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Dig Dis. 1997;15 Suppl 1:40-52.

Contributing role of motility abnormalities in the pathogenesis of gastroesophageal reflux disease.

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  • 1Department of Medicine, Temple University Hospital, Philadelphia, Pa. 19140, USA.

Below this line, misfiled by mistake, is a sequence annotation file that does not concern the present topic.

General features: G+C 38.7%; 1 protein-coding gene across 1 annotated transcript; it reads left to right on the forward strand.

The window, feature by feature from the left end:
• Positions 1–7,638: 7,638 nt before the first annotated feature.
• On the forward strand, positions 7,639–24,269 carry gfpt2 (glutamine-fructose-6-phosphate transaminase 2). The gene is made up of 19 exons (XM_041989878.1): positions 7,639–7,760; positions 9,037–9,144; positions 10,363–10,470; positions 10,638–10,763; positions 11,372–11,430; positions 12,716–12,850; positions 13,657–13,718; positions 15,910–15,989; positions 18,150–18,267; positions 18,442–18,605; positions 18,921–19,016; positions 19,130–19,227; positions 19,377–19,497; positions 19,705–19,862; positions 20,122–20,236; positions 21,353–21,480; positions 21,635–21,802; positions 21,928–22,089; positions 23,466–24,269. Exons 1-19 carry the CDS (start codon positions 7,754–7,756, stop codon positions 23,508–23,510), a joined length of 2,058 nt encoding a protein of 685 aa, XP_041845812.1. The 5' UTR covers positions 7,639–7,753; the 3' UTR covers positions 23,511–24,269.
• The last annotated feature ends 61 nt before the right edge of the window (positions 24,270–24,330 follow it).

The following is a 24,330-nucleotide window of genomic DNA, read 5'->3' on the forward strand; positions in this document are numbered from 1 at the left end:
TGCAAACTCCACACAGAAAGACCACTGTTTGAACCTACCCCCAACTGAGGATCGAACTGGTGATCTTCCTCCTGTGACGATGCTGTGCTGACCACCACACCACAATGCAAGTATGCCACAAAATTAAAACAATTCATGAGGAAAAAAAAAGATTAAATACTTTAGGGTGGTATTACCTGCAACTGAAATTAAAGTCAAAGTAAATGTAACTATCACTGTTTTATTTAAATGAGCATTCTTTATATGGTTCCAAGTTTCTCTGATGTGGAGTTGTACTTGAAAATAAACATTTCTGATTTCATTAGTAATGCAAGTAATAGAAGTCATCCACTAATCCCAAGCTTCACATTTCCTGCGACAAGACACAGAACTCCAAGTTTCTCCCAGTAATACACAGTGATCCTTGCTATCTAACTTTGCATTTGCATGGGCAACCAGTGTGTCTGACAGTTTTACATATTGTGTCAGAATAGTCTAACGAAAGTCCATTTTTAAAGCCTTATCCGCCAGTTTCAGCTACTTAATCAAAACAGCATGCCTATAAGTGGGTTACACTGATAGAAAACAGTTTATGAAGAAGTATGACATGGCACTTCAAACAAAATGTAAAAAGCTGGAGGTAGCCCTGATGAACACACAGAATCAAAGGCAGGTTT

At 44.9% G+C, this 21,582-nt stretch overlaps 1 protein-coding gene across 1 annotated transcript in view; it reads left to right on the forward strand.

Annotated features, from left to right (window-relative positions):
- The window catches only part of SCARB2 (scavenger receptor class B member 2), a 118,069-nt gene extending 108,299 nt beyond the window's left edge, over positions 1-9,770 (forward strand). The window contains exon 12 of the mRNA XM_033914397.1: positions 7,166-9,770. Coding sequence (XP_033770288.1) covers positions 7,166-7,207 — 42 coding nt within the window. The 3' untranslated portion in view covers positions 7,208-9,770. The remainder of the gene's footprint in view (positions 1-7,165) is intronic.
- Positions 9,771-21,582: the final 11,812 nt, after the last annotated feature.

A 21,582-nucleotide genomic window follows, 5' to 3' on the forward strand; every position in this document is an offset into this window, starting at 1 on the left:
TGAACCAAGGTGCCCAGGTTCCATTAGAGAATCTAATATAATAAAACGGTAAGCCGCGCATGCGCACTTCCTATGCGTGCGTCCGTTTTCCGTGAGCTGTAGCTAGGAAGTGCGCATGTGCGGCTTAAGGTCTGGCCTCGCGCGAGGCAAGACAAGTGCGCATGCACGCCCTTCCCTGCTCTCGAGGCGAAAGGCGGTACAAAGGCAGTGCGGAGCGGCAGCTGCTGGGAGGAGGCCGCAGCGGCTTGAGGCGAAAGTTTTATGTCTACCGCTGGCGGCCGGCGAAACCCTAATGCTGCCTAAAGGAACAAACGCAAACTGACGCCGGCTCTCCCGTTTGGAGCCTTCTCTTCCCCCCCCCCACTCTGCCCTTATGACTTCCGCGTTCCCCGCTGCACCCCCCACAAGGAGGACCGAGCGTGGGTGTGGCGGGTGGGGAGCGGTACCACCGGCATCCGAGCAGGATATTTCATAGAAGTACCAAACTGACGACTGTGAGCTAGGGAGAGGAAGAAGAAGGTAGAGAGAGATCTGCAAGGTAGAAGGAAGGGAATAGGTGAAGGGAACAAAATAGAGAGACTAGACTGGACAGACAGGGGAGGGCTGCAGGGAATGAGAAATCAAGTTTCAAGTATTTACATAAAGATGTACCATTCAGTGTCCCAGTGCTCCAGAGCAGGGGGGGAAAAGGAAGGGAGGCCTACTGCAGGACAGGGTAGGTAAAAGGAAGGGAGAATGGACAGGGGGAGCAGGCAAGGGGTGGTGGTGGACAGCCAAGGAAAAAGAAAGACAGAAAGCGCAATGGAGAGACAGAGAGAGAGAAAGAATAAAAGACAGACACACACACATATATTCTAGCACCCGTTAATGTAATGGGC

Although many factors are involved in the pathogenesis of gastroesophageal reflux disease (GERD), the antireflux barrier at the gastroesophageal junction is the final determinate of reflux. In the majority of cases, transient lower esophageal sphincter (LES) relaxations appear to be the necessary condition for reflux to occur. In severe cases of GERD, especially those with esophagitis, stricture, and Barrett's epithelium, diminished resting LES pressure plays a contributory role. Esophageal dysmotility may be an additive factor leading to increased esophageal acid contact time and predispose patients to developing erosive esophagitis. Also, delayed gastric emptying may further compromise the LES. Finally, the role of bile reflux across an incompetent gastroduodenal (pyloric) junction remains controversial.

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